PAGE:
When should you sow Seeds?

When to sow Indoors?

  • As a general rule, most annual vegetables should be sown indoors about six weeks before the last frost in your area. We recommend checking local frost dates.

When to sow Outdoors?

  • Once the soil is warm and moist, seed can generally be sown and will germinate quickly. In practice, this typically means either mid-spring to early summer (April-June), or late summer (September). However if you can provide the crop with protection, such as cloches or fleece, sowing can even begin in early spring.

Helpfully, all seed packets give you the basic information you need to grow from seed. They will generally tell you when to sow, ideal germination temperature, how to grow and when you can expect flowers or harvest. The exact recommendations may vary from brand to brand but all of the essential guidelines are there.

Here are the basics you’ll need:

What do all those terms and abbreviations mean?

Hardiness of plants describes their ability to survive adverse growing conditions. Tender plants are killed by freezing temperatures, while hardy plants may survive.

HA: Hardy Annual
A plant that goes through its entire life cycle in one season and which can be sown outside in the open garden in spring where it is to flower.

HHA: Half Hardy Annual
Plants sown in pots and kept sheltered in a greenhouse. These are then planted out later in the year when the risk of frost has passed.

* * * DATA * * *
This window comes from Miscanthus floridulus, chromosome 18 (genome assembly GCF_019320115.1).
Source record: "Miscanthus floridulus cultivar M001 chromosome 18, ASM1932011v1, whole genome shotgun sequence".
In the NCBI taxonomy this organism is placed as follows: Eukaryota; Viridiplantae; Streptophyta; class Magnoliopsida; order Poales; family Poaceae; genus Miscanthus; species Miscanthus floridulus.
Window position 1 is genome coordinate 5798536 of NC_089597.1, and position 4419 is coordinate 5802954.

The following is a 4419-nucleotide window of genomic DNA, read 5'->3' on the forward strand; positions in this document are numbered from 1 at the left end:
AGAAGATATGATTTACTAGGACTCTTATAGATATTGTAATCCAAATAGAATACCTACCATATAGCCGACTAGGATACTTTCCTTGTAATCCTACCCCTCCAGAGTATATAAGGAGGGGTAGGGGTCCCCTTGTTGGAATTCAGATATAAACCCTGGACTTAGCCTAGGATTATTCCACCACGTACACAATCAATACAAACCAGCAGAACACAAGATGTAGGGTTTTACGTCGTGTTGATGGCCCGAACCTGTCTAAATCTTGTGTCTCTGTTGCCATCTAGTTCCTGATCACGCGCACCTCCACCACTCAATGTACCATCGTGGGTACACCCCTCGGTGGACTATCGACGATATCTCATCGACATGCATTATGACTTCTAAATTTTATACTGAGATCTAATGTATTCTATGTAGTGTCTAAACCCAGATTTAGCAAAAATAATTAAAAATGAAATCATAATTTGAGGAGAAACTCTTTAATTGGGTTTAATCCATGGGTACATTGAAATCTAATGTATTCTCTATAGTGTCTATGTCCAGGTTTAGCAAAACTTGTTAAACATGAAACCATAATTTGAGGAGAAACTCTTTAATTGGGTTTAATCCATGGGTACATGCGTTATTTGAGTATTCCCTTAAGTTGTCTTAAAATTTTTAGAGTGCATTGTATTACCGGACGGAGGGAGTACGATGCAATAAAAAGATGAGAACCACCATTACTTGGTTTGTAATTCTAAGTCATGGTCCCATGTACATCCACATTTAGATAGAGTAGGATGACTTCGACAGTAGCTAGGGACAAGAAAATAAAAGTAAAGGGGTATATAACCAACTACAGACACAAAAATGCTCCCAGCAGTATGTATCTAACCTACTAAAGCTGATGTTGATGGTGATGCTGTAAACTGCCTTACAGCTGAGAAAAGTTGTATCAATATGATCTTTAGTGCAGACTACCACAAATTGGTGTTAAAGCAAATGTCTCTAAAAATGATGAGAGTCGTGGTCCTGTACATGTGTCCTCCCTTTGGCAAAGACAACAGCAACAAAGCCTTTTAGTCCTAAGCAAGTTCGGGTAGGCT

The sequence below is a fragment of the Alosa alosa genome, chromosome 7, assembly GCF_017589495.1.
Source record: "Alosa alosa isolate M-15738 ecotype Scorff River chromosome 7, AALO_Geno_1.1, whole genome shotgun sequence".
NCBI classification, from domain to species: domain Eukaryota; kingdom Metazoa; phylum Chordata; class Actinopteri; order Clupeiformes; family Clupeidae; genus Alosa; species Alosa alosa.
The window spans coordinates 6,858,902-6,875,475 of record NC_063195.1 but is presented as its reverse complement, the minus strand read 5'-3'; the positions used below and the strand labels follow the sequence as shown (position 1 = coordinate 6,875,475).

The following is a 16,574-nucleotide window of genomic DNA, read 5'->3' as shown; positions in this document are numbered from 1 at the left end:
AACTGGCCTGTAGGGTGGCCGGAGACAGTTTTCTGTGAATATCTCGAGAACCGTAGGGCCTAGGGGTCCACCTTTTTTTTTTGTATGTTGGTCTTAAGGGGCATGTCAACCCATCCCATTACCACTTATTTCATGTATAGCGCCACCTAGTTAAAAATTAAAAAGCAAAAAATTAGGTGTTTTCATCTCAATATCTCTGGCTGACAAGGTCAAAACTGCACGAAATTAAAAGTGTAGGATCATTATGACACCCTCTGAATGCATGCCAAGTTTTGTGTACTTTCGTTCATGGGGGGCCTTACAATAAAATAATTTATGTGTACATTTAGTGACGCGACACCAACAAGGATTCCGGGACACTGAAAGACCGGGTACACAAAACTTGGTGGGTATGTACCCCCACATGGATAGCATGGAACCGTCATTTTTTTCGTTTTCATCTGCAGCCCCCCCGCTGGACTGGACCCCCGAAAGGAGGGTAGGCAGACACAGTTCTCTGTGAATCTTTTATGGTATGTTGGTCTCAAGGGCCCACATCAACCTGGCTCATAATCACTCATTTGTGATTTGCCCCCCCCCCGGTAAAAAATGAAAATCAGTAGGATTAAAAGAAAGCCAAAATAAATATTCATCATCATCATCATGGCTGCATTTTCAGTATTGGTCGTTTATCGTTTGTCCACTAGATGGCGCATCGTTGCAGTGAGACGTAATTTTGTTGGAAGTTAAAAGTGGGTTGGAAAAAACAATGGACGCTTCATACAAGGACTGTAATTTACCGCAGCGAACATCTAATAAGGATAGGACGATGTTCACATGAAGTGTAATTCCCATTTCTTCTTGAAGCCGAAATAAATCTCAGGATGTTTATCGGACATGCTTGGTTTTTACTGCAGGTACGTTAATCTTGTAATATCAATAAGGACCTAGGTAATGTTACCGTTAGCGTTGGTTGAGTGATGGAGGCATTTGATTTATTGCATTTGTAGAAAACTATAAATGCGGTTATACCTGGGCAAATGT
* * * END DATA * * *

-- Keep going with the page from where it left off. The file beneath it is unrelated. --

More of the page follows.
HP: Hardy Perennial
A ‘Hardy Perennial’ should be capable of average low winter temperatures and will come up each year for several years.

HHP: Half Hardy Perennial
These are between the tender perennials– which can live several years if given sufficient heat, and hardy perennials which can be left out in the garden.

B: Biennial
Biennial plants have a two-year life cycle. During the first year, they grow the roots, stems and leaves. In the second year they come into flower, produce seeds and die.

IA: Indoor Annual
An indoor annual plant is a plant that completes its life cycle, from germination to the production of seeds, within one growing season, and then dies

IP: Indoor Perennial
Indoor perennials are those that continue to grow year after year after remaining dormant throughout the winter.

F1: Filial 1
Filial 1 hybrid seeds refers to the selective breeding of a plant through the cross pollination of two different parent plants

F2: Filial 2
When F1 plants produce flowers and when they self-pollinate or hand pollinated, then F2 seeds are produced.

Why should you shop with McD’s for seeds?

  1. We’re a local Irish business with years of experience and who carefully work with only the best suppliers across the world.
  2. Buying from us means no import fees or shipping delays caused by the current political climate.
  3. We aim to offer excellent customer service and have been awarded the highest grade through our shopping network partners.
  4. We offer delivery nationwide for only €4.95 on packs of seeds. Note when larger items are added, the standard delivery is €6.95 however we also offer free shipping on standard packages under 25kg weight for free when you spend €75 of more